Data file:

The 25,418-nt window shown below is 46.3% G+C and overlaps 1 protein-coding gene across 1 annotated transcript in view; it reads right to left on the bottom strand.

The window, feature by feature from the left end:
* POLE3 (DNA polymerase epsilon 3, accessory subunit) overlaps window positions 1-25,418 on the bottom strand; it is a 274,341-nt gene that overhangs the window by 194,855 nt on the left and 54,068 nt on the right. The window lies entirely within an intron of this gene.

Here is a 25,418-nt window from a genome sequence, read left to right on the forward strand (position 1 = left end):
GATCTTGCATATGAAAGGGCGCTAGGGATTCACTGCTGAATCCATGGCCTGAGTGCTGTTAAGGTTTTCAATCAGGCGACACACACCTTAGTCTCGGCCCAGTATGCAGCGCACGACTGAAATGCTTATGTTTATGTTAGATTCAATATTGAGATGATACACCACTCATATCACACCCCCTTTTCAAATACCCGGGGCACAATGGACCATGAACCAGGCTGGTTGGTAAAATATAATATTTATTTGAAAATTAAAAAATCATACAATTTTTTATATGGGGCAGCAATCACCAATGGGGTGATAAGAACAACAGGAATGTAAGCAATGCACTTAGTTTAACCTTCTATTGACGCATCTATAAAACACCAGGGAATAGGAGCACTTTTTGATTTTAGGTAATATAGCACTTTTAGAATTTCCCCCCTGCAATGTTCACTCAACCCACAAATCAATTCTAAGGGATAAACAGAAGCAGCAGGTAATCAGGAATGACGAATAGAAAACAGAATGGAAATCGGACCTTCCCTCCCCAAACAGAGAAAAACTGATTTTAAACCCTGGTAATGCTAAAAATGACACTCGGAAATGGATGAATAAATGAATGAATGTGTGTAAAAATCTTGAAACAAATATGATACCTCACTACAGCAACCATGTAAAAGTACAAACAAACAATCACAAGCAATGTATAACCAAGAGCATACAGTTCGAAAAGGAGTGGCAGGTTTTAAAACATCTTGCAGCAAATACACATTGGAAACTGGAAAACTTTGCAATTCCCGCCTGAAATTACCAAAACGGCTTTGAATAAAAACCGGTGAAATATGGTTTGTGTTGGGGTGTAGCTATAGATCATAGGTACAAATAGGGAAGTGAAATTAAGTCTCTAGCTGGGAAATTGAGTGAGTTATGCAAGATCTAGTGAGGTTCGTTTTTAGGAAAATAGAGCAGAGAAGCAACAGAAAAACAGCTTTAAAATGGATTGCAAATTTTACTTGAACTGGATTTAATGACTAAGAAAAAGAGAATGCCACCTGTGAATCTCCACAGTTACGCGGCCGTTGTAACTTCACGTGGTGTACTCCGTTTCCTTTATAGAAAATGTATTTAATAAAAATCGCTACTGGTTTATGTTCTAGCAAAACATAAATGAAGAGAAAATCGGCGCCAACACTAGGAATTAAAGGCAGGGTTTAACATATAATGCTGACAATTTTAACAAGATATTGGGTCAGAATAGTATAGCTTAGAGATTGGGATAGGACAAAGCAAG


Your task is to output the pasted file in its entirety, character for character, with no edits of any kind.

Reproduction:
The 25,418-nt window shown below is 46.3% G+C and overlaps 1 protein-coding gene across 1 annotated transcript in view; it reads right to left on the bottom strand.

The window, feature by feature from the left end:
* POLE3 (DNA polymerase epsilon 3, accessory subunit) overlaps window positions 1-25,418 on the bottom strand; it is a 274,341-nt gene that overhangs the window by 194,855 nt on the left and 54,068 nt on the right. The window lies entirely within an intron of this gene.

Here is a 25,418-nt window from a genome sequence, read left to right on the forward strand (position 1 = left end):
GATCTTGCATATGAAAGGGCGCTAGGGATTCACTGCTGAATCCATGGCCTGAGTGCTGTTAAGGTTTTCAATCAGGCGACACACACCTTAGTCTCGGCCCAGTATGCAGCGCACGACTGAAATGCTTATGTTTATGTTAGATTCAATATTGAGATGATACACCACTCATATCACACCCCCTTTTCAAATACCCGGGGCACAATGGACCATGAACCAGGCTGGTTGGTAAAATATAATATTTATTTGAAAATTAAAAAATCATACAATTTTTTATATGGGGCAGCAATCACCAATGGGGTGATAAGAACAACAGGAATGTAAGCAATGCACTTAGTTTAACCTTCTATTGACGCATCTATAAAACACCAGGGAATAGGAGCACTTTTTGATTTTAGGTAATATAGCACTTTTAGAATTTCCCCCCTGCAATGTTCACTCAACCCACAAATCAATTCTAAGGGATAAACAGAAGCAGCAGGTAATCAGGAATGACGAATAGAAAACAGAATGGAAATCGGACCTTCCCTCCCCAAACAGAGAAAAACTGATTTTAAACCCTGGTAATGCTAAAAATGACACTCGGAAATGGATGAATAAATGAATGAATGTGTGTAAAAATCTTGAAACAAATATGATACCTCACTACAGCAACCATGTAAAAGTACAAACAAACAATCACAAGCAATGTATAACCAAGAGCATACAGTTCGAAAAGGAGTGGCAGGTTTTAAAACATCTTGCAGCAAATACACATTGGAAACTGGAAAACTTTGCAATTCCCGCCTGAAATTACCAAAACGGCTTTGAATAAAAACCGGTGAAATATGGTTTGTGTTGGGGTGTAGCTATAGATCATAGGTACAAATAGGGAAGTGAAATTAAGTCTCTAGCTGGGAAATTGAGTGAGTTATGCAAGATCTAGTGAGGTTCGTTTTTAGGAAAATAGAGCAGAGAAGCAACAGAAAAACAGCTTTAAAATGGATTGCAAATTTTACTTGAACTGGATTTAATGACTAAGAAAAAGAGAATGCCACCTGTGAATCTCCACAGTTACGCGGCCGTTGTAACTTCACGTGGTGTACTCCGTTTCCTTTATAGAAAATGTATTTAATAAAAATCGCTACTGGTTTATGTTCTAGCAAAACATAAATGAAGAGAAAATCGGCGCCAACACTAGGAATTAAAGGCAGGGTTTAACATATAATGCTGACAATTTTAACAAGATATTGGGTCAGAATAGTATAGCTTAGAGATTGGGATAGGACAAAGCAAG